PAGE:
A new year's resolution for a failed digital strategy - Macleans.ca

A new year’s resolution for a failed digital strategy

Peter Nowak gives his top 10 suggestions to government


With the start of a new year, there’s no better time to review and reflect on the federal government’s complete and utter failure in providing leadership on digital issues. The country has been waiting on a digital strategy–a comprehensive plan for how Canada intends to compete in the global information economy–for years. For example:

“More than one hundred representatives from libraries, museums, archives, publishers, copyright collectives, the education community and government gathered last week in snowy Montebello, Que. for a national summit on a Canadian digital information strategy. The by-invitation-only event marked the culmination of a year-long cross-country effort to ensure that Canada is not left behind as our trading partners race to develop their own 21st century digitization plans.” – Toronto Star, Dec. 11, 2006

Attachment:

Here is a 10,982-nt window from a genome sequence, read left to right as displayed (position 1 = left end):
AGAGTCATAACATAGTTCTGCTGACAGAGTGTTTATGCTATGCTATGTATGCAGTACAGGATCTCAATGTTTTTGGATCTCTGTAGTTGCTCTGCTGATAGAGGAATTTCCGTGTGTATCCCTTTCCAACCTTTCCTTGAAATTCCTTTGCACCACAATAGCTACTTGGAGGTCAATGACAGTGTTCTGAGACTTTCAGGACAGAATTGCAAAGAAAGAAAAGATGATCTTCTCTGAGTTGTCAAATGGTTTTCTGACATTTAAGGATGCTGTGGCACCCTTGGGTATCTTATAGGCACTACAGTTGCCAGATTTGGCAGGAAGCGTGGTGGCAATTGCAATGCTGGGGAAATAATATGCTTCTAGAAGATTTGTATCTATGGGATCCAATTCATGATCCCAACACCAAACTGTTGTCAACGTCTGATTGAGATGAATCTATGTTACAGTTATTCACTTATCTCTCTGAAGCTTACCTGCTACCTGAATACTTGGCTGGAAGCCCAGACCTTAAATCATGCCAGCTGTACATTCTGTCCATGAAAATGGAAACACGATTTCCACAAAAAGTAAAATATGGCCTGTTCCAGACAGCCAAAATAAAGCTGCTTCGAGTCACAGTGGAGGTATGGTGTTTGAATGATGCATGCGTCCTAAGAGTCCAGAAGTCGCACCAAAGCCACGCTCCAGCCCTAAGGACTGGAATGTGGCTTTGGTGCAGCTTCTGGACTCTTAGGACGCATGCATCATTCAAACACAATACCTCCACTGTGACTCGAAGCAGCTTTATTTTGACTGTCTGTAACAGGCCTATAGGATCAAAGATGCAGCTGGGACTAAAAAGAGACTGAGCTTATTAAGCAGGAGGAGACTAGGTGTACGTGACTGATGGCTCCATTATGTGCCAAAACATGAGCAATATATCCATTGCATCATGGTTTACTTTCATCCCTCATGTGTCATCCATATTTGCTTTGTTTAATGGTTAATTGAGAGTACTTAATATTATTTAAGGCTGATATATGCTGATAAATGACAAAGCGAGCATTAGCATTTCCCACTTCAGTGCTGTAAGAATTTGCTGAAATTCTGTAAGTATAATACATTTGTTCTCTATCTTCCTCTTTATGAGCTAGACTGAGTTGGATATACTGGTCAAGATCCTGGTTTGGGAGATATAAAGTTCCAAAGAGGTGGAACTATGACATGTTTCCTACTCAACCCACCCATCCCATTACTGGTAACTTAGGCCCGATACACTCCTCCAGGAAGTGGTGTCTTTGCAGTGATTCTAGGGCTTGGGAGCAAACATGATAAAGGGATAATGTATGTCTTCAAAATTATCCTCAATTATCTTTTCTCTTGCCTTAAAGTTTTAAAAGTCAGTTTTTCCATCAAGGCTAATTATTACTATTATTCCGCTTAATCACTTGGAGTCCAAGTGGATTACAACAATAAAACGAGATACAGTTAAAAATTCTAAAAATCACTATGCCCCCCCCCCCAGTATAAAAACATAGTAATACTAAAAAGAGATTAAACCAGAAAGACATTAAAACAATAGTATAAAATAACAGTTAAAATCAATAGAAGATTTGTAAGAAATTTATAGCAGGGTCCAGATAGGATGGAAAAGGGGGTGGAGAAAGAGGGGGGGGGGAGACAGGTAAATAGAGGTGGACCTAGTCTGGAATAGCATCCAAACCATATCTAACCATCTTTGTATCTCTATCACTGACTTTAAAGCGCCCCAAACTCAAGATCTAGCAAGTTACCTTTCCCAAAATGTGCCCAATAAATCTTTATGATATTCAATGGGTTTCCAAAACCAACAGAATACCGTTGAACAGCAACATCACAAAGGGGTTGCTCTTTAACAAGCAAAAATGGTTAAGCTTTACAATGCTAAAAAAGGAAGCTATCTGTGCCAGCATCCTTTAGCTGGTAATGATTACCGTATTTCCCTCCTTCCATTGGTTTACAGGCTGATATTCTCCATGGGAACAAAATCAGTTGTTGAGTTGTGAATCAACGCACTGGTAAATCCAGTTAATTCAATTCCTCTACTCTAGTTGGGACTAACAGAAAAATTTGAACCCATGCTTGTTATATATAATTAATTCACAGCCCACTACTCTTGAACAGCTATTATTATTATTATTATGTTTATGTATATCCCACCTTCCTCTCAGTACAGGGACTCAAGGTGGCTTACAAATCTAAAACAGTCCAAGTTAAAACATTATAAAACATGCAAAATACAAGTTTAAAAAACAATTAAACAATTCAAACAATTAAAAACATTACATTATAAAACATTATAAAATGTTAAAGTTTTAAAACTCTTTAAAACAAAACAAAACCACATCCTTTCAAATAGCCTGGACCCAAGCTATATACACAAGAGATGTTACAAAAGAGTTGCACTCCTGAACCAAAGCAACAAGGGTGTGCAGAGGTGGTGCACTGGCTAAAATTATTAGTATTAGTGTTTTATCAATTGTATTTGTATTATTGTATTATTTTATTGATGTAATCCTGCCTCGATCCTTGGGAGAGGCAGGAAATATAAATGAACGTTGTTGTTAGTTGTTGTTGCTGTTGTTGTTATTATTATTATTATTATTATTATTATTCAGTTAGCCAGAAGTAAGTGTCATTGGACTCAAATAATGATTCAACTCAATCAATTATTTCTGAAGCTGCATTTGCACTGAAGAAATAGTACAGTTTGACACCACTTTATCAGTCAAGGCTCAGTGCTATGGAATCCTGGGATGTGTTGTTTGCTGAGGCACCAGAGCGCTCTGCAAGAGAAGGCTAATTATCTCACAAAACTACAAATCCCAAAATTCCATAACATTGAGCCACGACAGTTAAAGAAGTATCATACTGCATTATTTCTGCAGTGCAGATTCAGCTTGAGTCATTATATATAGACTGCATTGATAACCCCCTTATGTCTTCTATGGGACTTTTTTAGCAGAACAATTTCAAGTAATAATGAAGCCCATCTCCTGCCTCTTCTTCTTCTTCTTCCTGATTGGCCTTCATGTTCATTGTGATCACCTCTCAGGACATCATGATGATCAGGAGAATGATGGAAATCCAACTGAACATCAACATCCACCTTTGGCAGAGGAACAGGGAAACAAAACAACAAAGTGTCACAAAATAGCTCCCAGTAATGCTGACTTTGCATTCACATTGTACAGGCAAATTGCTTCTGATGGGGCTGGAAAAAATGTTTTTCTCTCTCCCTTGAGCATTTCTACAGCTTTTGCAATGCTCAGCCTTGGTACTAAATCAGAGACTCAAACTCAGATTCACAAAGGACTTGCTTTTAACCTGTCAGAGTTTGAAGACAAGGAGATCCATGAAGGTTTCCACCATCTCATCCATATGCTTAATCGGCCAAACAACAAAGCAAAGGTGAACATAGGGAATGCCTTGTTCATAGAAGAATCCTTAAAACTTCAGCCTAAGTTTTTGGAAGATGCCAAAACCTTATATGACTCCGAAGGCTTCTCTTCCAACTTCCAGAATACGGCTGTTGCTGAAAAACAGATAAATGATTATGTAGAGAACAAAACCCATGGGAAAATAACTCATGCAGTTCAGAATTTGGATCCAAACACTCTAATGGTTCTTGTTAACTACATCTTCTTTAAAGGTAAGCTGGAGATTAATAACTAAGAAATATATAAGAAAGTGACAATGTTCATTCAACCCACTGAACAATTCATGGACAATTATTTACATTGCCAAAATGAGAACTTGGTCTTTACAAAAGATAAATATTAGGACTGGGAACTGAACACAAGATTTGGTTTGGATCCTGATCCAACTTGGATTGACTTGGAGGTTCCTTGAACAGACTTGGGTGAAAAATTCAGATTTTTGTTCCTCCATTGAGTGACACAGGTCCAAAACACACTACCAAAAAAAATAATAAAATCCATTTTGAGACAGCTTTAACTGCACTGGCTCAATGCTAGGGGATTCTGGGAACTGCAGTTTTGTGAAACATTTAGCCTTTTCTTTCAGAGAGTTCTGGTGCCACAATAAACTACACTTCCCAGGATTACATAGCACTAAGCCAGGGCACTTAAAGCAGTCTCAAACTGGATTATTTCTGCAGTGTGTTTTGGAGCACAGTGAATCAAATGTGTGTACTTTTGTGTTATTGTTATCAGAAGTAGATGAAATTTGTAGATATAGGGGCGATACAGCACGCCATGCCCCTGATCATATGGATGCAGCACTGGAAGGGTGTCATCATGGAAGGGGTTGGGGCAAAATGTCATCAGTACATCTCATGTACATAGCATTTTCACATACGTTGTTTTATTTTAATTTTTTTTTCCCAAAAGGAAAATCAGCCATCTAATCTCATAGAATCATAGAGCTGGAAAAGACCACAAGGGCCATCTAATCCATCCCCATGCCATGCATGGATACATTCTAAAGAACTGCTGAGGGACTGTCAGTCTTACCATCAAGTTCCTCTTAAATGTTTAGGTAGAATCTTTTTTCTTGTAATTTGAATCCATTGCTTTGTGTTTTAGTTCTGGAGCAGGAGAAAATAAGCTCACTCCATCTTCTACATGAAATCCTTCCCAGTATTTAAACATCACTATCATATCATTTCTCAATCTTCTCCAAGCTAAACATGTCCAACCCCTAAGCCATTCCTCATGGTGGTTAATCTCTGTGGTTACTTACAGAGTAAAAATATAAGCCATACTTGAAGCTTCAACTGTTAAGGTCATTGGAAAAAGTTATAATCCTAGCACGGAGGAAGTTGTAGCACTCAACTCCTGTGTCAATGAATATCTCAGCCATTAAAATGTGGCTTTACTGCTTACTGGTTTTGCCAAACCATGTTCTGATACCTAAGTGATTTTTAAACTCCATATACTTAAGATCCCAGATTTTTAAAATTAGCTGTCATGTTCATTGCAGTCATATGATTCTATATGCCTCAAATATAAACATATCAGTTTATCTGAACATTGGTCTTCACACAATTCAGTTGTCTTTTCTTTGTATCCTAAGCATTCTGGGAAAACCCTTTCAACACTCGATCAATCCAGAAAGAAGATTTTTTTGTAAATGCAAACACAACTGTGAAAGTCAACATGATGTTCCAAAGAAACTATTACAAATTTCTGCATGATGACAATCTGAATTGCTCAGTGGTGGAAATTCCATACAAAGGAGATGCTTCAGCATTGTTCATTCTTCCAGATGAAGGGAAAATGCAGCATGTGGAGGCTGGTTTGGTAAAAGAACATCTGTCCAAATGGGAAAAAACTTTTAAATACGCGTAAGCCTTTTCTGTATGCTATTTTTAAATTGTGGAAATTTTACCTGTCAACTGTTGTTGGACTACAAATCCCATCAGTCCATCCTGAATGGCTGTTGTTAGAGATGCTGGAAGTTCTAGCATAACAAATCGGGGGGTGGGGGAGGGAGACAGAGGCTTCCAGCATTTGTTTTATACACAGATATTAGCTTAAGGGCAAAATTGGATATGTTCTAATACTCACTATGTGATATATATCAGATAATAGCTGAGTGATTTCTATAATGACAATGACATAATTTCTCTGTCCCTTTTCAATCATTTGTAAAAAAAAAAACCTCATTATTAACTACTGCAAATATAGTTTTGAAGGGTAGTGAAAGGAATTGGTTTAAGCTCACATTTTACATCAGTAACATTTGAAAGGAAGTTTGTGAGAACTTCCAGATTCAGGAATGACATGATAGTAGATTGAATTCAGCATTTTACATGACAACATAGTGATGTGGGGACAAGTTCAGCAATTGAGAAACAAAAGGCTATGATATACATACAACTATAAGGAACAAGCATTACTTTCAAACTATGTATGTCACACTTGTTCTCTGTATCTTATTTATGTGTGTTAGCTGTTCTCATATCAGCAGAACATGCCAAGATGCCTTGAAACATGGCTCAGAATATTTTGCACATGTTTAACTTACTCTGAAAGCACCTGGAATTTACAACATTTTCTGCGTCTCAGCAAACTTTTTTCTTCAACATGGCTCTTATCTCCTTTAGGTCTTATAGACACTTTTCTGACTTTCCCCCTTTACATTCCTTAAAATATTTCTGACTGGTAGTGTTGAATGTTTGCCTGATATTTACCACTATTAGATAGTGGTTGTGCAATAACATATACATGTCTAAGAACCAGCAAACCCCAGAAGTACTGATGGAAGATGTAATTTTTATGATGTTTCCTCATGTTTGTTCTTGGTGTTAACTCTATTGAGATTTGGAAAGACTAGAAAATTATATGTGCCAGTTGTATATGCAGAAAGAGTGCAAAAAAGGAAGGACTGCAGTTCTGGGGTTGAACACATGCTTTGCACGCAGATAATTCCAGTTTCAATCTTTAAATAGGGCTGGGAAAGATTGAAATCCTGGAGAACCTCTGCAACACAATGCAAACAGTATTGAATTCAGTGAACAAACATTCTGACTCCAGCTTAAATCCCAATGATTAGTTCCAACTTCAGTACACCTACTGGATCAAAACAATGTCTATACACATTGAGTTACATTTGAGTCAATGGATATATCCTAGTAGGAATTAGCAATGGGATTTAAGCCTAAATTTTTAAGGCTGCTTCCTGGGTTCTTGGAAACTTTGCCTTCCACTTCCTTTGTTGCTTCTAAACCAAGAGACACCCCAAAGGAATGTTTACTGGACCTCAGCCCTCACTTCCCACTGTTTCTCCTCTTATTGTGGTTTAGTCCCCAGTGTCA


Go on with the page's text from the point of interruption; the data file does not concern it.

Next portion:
“Free access to government data and equitable access to the Internet itself are key to a prosperous digital economy, say many of those who took part in recent federal consultations. For two months, the government has been seeking public input on its strategy for a digital economy… [Industry Minister Tony Clement] did not provide a specific timeline, but suggested Canada would take about the same time as other countries, who have typically developed strategies in six to 18 months.” – CBC, July 14, 2010